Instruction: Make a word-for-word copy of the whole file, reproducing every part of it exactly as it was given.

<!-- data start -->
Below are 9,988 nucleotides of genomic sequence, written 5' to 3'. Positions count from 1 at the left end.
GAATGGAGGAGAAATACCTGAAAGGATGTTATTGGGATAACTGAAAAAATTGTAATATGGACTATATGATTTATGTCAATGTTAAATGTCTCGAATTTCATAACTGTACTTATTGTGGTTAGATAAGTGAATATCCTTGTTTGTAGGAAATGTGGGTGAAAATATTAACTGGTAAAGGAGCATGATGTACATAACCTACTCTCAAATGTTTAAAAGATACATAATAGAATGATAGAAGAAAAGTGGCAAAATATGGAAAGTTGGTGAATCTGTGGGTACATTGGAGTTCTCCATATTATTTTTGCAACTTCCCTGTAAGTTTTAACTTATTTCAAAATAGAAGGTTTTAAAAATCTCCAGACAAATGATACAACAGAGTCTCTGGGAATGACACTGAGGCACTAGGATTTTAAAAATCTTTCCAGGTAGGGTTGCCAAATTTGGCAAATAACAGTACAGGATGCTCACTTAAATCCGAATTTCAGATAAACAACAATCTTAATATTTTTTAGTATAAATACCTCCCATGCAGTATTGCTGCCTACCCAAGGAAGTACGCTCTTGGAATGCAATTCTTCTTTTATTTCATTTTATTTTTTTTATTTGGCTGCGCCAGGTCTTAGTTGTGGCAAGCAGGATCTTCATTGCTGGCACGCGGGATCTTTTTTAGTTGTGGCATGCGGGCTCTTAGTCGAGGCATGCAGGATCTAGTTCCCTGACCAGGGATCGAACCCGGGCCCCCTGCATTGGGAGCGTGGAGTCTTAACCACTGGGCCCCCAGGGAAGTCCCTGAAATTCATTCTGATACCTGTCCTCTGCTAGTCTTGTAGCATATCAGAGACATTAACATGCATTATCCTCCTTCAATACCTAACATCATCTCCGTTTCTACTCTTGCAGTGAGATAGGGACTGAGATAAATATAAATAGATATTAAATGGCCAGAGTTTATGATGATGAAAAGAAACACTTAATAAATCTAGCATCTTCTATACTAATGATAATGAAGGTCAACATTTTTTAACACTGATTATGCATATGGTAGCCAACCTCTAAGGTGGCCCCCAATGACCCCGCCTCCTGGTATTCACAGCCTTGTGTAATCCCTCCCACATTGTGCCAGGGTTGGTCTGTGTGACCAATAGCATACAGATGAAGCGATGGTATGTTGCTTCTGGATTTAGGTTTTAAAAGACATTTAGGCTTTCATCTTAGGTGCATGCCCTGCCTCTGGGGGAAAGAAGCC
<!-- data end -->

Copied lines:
Below are 9,988 nucleotides of genomic sequence, written 5' to 3'. Positions count from 1 at the left end.
GAATGGAGGAGAAATACCTGAAAGGATGTTATTGGGATAACTGAAAAAATTGTAATATGGACTATATGATTTATGTCAATGTTAAATGTCTCGAATTTCATAACTGTACTTATTGTGGTTAGATAAGTGAATATCCTTGTTTGTAGGAAATGTGGGTGAAAATATTAACTGGTAAAGGAGCATGATGTACATAACCTACTCTCAAATGTTTAAAAGATACATAATAGAATGATAGAAGAAAAGTGGCAAAATATGGAAAGTTGGTGAATCTGTGGGTACATTGGAGTTCTCCATATTATTTTTGCAACTTCCCTGTAAGTTTTAACTTATTTCAAAATAGAAGGTTTTAAAAATCTCCAGACAAATGATACAACAGAGTCTCTGGGAATGACACTGAGGCACTAGGATTTTAAAAATCTTTCCAGGTAGGGTTGCCAAATTTGGCAAATAACAGTACAGGATGCTCACTTAAATCCGAATTTCAGATAAACAACAATCTTAATATTTTTTAGTATAAATACCTCCCATGCAGTATTGCTGCCTACCCAAGGAAGTACGCTCTTGGAATGCAATTCTTCTTTTATTTCATTTTATTTTTTTTATTTGGCTGCGCCAGGTCTTAGTTGTGGCAAGCAGGATCTTCATTGCTGGCACGCGGGATCTTTTTTAGTTGTGGCATGCGGGCTCTTAGTCGAGGCATGCAGGATCTAGTTCCCTGACCAGGGATCGAACCCGGGCCCCCTGCATTGGGAGCGTGGAGTCTTAACCACTGGGCCCCCAGGGAAGTCCCTGAAATTCATTCTGATACCTGTCCTCTGCTAGTCTTGTAGCATATCAGAGACATTAACATGCATTATCCTCCTTCAATACCTAACATCATCTCCGTTTCTACTCTTGCAGTGAGATAGGGACTGAGATAAATATAAATAGATATTAAATGGCCAGAGTTTATGATGATGAAAAGAAACACTTAATAAATCTAGCATCTTCTATACTAATGATAATGAAGGTCAACATTTTTTAACACTGATTATGCATATGGTAGCCAACCTCTAAGGTGGCCCCCAATGACCCCGCCTCCTGGTATTCACAGCCTTGTGTAATCCCTCCCACATTGTGCCAGGGTTGGTCTGTGTGACCAATAGCATACAGATGAAGCGATGGTATGTTGCTTCTGGATTTAGGTTTTAAAAGACATTTAGGCTTTCATCTTAGGTGCATGCCCTGCCTCTGGGGGAAAGAAGCC